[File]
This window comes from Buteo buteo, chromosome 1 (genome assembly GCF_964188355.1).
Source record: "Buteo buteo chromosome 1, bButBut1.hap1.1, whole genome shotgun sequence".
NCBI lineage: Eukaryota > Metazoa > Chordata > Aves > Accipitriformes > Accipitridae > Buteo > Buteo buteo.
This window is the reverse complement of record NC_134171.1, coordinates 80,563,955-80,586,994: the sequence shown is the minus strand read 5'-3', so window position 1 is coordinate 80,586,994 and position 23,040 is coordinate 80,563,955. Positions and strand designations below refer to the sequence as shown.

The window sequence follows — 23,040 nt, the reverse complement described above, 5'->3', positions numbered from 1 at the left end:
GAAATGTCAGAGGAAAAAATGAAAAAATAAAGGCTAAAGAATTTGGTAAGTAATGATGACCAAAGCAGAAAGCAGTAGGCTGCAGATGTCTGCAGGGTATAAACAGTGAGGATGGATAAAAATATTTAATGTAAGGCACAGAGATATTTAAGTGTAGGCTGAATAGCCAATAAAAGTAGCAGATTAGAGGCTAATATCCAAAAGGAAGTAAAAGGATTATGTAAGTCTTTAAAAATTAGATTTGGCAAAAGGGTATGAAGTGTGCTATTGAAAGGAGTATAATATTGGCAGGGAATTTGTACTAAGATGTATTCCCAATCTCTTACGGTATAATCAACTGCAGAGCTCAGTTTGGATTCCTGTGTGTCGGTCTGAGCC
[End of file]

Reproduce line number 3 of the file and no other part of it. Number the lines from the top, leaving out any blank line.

NCBI lineage: Eukaryota > Metazoa > Chordata > Aves > Accipitriformes > Accipitridae > Buteo > Buteo buteo.